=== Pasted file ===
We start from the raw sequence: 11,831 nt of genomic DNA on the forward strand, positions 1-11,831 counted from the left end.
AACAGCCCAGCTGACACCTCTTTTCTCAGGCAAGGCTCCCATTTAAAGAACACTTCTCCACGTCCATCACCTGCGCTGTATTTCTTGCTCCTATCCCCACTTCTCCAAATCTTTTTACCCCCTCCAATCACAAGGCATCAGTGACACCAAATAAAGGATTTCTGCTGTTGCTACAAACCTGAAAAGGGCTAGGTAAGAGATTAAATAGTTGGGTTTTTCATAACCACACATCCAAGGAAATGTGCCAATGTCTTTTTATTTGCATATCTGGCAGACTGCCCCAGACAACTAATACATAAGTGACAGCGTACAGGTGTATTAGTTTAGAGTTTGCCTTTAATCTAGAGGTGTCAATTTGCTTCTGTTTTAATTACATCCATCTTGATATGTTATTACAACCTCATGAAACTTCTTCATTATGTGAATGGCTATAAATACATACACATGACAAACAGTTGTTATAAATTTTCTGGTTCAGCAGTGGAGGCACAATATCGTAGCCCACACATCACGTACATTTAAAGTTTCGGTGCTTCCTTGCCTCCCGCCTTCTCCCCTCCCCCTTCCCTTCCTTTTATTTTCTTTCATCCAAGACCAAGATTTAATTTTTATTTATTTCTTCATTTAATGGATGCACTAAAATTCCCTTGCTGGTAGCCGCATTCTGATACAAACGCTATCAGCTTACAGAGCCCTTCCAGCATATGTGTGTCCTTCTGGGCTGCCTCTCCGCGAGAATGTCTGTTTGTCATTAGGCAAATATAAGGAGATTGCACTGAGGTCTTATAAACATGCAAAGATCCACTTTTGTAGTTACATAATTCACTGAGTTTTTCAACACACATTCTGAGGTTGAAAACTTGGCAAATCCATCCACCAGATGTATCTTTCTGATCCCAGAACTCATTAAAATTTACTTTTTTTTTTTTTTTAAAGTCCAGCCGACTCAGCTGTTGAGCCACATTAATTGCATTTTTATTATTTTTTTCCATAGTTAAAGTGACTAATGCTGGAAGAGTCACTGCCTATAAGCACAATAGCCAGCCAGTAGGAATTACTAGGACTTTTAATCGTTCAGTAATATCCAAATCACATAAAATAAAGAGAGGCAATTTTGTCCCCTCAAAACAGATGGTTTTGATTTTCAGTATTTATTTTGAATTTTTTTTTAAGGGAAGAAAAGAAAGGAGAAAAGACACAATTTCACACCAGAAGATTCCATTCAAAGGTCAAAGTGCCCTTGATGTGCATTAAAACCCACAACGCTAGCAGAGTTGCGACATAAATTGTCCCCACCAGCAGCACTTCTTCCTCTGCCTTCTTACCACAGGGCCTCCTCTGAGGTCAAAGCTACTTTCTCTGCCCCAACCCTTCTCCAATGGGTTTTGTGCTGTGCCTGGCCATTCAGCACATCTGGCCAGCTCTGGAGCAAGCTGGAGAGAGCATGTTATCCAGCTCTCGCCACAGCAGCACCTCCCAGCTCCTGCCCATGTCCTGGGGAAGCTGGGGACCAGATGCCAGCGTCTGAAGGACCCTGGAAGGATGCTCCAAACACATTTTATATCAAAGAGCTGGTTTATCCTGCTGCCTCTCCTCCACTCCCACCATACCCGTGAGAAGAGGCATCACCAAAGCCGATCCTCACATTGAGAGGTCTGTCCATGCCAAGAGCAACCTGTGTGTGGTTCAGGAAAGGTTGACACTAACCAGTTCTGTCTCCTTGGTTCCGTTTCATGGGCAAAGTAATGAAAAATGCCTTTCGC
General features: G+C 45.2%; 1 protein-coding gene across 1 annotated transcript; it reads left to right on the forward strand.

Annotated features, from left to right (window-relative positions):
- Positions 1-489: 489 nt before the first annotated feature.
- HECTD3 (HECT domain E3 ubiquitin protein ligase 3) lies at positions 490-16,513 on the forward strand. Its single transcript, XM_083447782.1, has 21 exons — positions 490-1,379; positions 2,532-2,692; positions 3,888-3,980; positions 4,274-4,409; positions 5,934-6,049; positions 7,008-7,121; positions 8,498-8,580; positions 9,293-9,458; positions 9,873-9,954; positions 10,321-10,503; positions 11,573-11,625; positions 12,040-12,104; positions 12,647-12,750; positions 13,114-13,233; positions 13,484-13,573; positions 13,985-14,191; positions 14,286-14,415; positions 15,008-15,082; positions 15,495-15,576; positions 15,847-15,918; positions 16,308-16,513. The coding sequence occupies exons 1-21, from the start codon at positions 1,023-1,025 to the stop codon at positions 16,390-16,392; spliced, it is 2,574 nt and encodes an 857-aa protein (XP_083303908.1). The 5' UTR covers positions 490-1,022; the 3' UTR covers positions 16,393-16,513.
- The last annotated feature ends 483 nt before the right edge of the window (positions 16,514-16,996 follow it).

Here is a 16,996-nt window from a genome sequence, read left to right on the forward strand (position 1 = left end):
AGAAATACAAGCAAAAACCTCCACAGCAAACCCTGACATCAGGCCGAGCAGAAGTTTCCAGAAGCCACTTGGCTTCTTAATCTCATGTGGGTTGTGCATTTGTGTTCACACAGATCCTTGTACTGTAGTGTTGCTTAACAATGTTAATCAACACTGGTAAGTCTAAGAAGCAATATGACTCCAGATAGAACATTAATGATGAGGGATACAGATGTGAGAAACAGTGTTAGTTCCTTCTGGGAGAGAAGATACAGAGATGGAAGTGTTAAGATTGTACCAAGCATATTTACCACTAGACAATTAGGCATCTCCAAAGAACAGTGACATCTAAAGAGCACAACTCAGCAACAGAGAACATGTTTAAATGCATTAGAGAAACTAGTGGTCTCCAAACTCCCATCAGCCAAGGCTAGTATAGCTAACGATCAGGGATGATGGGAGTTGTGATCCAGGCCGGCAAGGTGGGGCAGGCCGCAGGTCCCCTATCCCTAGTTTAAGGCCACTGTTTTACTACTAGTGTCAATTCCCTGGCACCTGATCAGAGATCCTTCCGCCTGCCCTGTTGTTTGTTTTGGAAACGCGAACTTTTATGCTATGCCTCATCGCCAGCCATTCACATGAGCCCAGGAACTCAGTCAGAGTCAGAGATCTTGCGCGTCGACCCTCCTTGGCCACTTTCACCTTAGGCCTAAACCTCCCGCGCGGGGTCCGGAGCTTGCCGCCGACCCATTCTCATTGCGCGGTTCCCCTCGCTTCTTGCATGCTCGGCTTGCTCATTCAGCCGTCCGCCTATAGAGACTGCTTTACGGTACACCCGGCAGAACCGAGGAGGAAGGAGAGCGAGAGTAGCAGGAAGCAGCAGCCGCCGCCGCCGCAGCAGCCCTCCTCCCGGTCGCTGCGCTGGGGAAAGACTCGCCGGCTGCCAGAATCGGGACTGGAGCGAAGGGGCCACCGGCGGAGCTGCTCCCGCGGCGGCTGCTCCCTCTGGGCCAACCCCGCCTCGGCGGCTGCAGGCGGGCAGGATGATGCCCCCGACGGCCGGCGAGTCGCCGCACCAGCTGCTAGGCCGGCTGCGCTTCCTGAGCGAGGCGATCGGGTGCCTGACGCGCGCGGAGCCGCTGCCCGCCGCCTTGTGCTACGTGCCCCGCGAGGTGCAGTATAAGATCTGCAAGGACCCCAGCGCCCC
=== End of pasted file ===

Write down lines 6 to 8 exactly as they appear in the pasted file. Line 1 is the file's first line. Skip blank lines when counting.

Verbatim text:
- HECTD3 (HECT domain E3 ubiquitin protein ligase 3) lies at positions 490-16,513 on the forward strand. Its single transcript, XM_083447782.1, has 21 exons — positions 490-1,379; positions 2,532-2,692; positions 3,888-3,980; positions 4,274-4,409; positions 5,934-6,049; positions 7,008-7,121; positions 8,498-8,580; positions 9,293-9,458; positions 9,873-9,954; positions 10,321-10,503; positions 11,573-11,625; positions 12,040-12,104; positions 12,647-12,750; positions 13,114-13,233; positions 13,484-13,573; positions 13,985-14,191; positions 14,286-14,415; positions 15,008-15,082; positions 15,495-15,576; positions 15,847-15,918; positions 16,308-16,513. The coding sequence occupies exons 1-21, from the start codon at positions 1,023-1,025 to the stop codon at positions 16,390-16,392; spliced, it is 2,574 nt and encodes an 857-aa protein (XP_083303908.1). The 5' UTR covers positions 490-1,022; the 3' UTR covers positions 16,393-16,513.
- The last annotated feature ends 483 nt before the right edge of the window (positions 16,514-16,996 follow it).

Here is a 16,996-nt window from a genome sequence, read left to right on the forward strand (position 1 = left end):